Language Snoopers Nab the Bloopers

Rob Kyff on

Eagle-eyed readers have sent me these mistakes from newspapers and magazines. Can you spot the blots?

No. 1: "The mayor seems unphased by the closed-door policy." No. 2: "They line them up on fireplace mantles." No. 3: "The decrepit buildings at the end of the parking lot would have to be raised." Now that's some heavy lifting!

No. 4: "The rivalry between the two teams has laid dormant for a couple of years." No. 5: "The rooster has a comb and waddle." Is he chubby? No. 6: "Some simple measures could help staunch the spread of the epidemic."

No. 7: "It would only exasperate the situation." No. 8: "This restaurant can also be the sight of your next private party." No. 9: "Don't be surprised if another tournament birth is on her itinerary." Is she pregnant?

No. 10: "The lawyer conspired to commit absentee ballet fraud." Were there calls for his dis'barre'ment? No. 11: "The anthology is also widely used as the principle text." No. 12: "The fire was discovered at 3:30 a.m., but with the help of volunteer firemen the building was completely burned down in 25 minutes."

No. 13: "His theory has been born out by experience." No. 14: "Some moments in American history strike a cord in our hearts." A coronary artery? No. 15: "I ended up delivering (the baby) -- a breach birth."

No. 16: "He owed up to the mistake he made." No. 17: From a review of a food supplement: "I found these to be a great addition to our healthy regiment!" An army marches on its stomach. No. 18: "The movie contains impolite language and double intended jokes."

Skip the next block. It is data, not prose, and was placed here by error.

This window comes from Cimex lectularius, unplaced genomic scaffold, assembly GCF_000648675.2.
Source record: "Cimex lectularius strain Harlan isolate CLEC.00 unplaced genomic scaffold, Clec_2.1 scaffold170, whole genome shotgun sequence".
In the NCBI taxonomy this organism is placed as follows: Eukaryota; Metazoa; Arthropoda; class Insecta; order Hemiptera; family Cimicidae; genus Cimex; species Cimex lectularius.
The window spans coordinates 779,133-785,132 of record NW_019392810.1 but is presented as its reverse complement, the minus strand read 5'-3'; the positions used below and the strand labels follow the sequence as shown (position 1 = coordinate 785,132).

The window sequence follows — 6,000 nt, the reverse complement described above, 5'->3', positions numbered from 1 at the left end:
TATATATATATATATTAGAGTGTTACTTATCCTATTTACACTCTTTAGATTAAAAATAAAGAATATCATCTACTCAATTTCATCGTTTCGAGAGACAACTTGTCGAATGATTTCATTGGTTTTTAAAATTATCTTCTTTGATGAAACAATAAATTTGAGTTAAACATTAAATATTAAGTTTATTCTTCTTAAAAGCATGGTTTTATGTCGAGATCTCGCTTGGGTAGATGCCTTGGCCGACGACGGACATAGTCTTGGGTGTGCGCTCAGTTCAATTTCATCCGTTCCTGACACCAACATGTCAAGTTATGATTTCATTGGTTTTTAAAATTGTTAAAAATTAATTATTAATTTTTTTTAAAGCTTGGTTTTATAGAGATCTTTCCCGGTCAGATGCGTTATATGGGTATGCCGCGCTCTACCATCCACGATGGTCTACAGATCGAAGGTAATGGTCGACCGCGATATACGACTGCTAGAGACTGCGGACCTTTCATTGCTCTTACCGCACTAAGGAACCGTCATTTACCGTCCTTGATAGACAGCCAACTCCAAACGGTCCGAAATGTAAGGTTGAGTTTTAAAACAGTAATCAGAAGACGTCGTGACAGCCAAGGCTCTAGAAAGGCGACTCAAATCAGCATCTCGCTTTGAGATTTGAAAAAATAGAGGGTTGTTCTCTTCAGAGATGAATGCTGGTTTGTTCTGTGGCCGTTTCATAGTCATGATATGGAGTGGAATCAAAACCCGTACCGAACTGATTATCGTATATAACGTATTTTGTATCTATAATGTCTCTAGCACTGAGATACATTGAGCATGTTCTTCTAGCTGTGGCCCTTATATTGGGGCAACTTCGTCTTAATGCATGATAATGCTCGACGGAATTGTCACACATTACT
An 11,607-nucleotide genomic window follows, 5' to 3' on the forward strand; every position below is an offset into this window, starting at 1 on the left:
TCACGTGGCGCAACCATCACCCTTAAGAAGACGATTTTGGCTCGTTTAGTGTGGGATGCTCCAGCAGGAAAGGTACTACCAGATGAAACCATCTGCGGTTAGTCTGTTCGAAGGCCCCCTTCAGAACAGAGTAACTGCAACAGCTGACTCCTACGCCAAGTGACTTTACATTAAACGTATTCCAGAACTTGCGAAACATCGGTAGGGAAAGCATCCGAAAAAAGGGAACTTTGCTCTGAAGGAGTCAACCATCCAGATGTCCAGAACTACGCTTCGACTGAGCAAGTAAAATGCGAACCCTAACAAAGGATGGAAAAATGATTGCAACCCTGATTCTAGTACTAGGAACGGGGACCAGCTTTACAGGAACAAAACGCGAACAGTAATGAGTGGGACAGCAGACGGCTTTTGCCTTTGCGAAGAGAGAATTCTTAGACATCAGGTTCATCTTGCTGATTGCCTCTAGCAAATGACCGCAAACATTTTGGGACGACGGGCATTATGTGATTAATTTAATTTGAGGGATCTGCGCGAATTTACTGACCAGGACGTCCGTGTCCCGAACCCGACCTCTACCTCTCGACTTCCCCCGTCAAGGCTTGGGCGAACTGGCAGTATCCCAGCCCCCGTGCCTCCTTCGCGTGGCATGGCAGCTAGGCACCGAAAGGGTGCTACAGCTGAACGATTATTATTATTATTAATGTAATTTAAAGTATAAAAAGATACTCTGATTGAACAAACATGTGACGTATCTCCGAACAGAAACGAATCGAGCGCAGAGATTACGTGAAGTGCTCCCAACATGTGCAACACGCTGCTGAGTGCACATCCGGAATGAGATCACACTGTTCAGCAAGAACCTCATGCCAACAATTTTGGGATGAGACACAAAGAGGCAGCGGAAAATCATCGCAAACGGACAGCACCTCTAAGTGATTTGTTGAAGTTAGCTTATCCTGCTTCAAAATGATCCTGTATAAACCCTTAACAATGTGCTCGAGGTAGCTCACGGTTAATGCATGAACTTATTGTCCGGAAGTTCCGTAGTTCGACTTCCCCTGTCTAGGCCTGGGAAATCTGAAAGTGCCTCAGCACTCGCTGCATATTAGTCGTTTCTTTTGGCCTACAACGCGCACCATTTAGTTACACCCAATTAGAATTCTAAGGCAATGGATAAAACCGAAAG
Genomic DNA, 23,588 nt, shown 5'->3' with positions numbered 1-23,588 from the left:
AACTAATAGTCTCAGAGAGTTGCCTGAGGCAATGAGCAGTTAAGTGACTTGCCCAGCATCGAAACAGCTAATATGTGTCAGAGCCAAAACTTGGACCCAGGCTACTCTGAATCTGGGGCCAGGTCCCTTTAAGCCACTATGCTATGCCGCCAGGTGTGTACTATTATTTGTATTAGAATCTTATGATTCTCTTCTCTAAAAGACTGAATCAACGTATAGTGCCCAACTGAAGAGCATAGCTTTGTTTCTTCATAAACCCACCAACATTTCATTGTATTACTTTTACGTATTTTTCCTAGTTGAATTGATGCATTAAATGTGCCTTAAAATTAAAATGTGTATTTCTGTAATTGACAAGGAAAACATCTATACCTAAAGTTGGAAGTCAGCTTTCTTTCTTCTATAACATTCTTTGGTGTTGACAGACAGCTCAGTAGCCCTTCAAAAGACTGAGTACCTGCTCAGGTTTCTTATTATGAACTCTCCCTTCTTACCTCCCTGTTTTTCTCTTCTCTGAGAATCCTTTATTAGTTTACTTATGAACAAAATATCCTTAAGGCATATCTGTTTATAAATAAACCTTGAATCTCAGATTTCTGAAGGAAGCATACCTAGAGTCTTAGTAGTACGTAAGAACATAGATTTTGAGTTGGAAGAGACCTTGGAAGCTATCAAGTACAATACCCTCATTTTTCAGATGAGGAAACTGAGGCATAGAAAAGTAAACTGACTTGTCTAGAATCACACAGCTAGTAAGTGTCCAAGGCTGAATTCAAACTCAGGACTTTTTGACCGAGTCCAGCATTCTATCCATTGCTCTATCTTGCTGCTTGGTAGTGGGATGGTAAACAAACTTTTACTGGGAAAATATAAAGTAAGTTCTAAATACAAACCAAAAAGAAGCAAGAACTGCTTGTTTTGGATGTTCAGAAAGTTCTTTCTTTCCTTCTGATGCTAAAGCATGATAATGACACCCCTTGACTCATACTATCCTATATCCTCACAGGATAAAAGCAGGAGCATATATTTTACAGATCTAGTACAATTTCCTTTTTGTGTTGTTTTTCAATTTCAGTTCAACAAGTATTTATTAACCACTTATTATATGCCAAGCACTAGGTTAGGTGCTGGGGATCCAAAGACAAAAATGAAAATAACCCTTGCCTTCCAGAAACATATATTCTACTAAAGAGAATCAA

No. 19: "Working with a Realtor will give you piece of mind." No. 20: "... the industrialist Pennsylvania Dutch" Amish, Incorporated? No. 21: "He was painting for a commercial publication in a serialized manor."

No. 22: "If people scrutinize the guide closely, they'll see that the overarching theme mirrors tenants of strong writing." No. 23: A photo caption: "Glastonbury High School students disembark from their busses to enter the school on the first day of classes." Were their moms kissing them goodbye? No. 24: "(Authorities are) investigating a video that shows a scantily clad woman exciting a fire truck in San Jose before entering the Pink Poodle strip club." A hooker and ladder truck?


No. 1: unfazed; No. 2: mantels; No. 3: razed; No. 4: lain; No. 5: wattle; No. 6: stanch; No. 7. exacerbate; No. 8: site; No. 9: berth; No. 10: ballot; No. 11: principal; No. 12: despite the help? No. 13: borne; No. 14: chord; No. 15: breech; No. 16: owned up; No. 17: regimen; No. 18: double entendre; No. 19: peace; No. 20: industrious; No. 21: manner; No. 22: tenets; No. 23: buses; No. 24: exiting


Rob Kyff, a teacher and writer in West Hartford, Connecticut, invites your language sightings. His new book, "Mark My Words," is available for $9.99 on Send your reports of misuse and abuse, as well as examples of good writing, via email to or by regular mail to Rob Kyff, Creators Syndicate, 737 3rd Street, Hermosa Beach, CA 90254.

Copyright 2023 Creators Syndicate Inc.




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